John Fleming Wakefield

His conversion and early mission

1836 -- 1838

Taken from:

John Fleming Wakefield

His Ancestry and Posterity

by Melvin Wakefield

page 15-17

Erastus Snow was born in St. Johnsbury, Vermont, in 1818.  He was converted to the the Church of Jesus Christ of Latter-day Saints and baptized in 1833.  He was ordained an Elder by Luke S. Johnson, one of the “Traveling Twelve,” 16 August 1835.  Immediately thereafter he travelled throughout neighboring towns preaching this new-found religion.  The church had established headquarters in Kirtland, Ohio, at this time.  Erastus travelled to Kirtland in the winter of 1835 where he attended a school for Elders during that winter.  Shortly after attending the dedication of the newly completed Kirtland temple and having witnessed some remarkable experiences at that event, he and several Elders of the church began to spread throughout the land to preach this new faith. 

Erastus Snow started from Kirtland on 16 April 1836 and journeyed east preaching along the way and soon reached Pennsylvania, Venango County, Township of Irwin.

Since the diary of Erastus contains some interesting details about the times, places and people of western Pennsylvania, where the Wakefields and relatives lived, it will be quoted from quite extensively.

He relates how at Harrisville he was much opposed and abused by Mr. Kerrer, a Priest of the Methodist Church.  He preached at Donation, Centerville, Unionville, West Creek Township, etc. (at the latter place lived Joanna, daughter of David and Mary Wakefield, who had married William Carrol).

He then went to Slippery Rock Township.  He met much opposition from Priests at Unionville.  On several occasions, not finding suitable housing for meetings he was allowed to speak in large barns.  He preached in the town of Butler and at the Court House.  He travelled to Kittanning, Armstrong County.  Here he preached in the court house where he was ‘attacked by a very learned clergyman of the Lutheran church, whose object was to blind the minds of the people that they should not receive the truth.”  (Erastus was 18 at this time.)  He preached on the bank of the Allegheny River under the sugar trees.  He returned to Kittanning but met much opposition from Lawyers and Priests.  He preached in Middletown and at Whitesburg.  Of the people in the former Erastus said, “The people here being mostly Seceeders and Presbyterians were like the Zoramites who considered themselves the elect of God (and others reprobate), they closed the doors of their publick buildings to me.”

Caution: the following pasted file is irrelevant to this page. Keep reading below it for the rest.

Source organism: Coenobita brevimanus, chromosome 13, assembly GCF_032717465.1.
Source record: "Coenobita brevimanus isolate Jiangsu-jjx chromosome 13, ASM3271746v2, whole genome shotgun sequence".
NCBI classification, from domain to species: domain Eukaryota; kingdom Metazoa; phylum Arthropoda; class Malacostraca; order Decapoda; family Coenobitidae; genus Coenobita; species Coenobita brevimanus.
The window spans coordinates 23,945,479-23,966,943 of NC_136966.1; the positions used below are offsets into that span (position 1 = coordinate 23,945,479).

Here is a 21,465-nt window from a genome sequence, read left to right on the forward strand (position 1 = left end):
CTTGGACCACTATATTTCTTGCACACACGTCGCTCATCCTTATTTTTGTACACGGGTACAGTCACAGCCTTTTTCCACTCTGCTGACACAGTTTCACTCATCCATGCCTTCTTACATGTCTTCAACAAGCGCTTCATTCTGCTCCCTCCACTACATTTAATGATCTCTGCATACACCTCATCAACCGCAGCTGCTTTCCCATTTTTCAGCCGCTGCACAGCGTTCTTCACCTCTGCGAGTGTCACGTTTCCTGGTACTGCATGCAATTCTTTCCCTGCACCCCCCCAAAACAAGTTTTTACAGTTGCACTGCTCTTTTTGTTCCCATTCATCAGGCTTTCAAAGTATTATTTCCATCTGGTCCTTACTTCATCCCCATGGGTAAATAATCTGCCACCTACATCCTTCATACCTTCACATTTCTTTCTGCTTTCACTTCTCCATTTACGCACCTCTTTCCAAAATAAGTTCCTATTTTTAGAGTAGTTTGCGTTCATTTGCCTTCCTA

He went from here to Plumcreek, “about 4 miles from town in the edge of Indiana County,” where he endeavored to get a meeting.  Being unsuccessful he returned and preached on Sunday in Whitesburg.  Finding a friend in Middletown, “I obtained the privilege of preaching in a barn.”  He travelled back and forth between communities in the vicinity.  He preached at “Widow Martha Sloan’s.” on Crooked Creek where people were quite unbelieving.  He baptized 8 at Whitesburg, “who came against much opposition= for the devil raged in the hearts of men and many of their friends were very bitter.”  He found Mrs. Hart sick at Mr.  Thurston’s, in the corner of Kittanning Township.  “Laid my hands upon her and the Lord healed her.”  HE baptized 2 at Berry Run.  He went to Kiskiminetis Township and preached 3 times.  He then returned to the corner of ALlegheny Township then went to Cherry Run.  Here he was informed by a friend that a mob had formed and ‘swore to drive me out of the County.”  He was coming from Middletown about 3 miles, and was accosted by a mob of about 30, mostly riding on hoses, “like a troop in double-file, consisting of Catholics, Seceeders, Presbyterians.  Some of the Elders being stirred up by their Priests and peddlers, thieves, liars, drunkards, and etc., headed by their Justice of Peace. 

How many pistols, dirks, and etc., they had I know not but all the weapons that were in sight were whips and etc.  All dismounted and as I was going to cross the run (river) to the house (appointed earlier for preaching) surrounded me and swore I could not preach.  Being approached by the Justice who attempted to show why I could not preach.  “The peace of their section” he said, “Is being very much disturbed  by your preaching and false doctrines and carrying people away after you and thus causing division among them, etc.”

Being finally “put to shame in all their attempts to discredit” his teaching they began to cry out if he would lave the county immediately they would not injure him, otherwise they would ‘force him’.  “I appealed to the civil law and told them I wanted a legal process if I had violated the law the law was open, etc.”  Erastus was saved from the mob by friends.  He returned to communities previously visited; strengthened those who had weakened from attacks by neighbors, ministers, relatives, etc.  and continued to preach and baptize those who believed.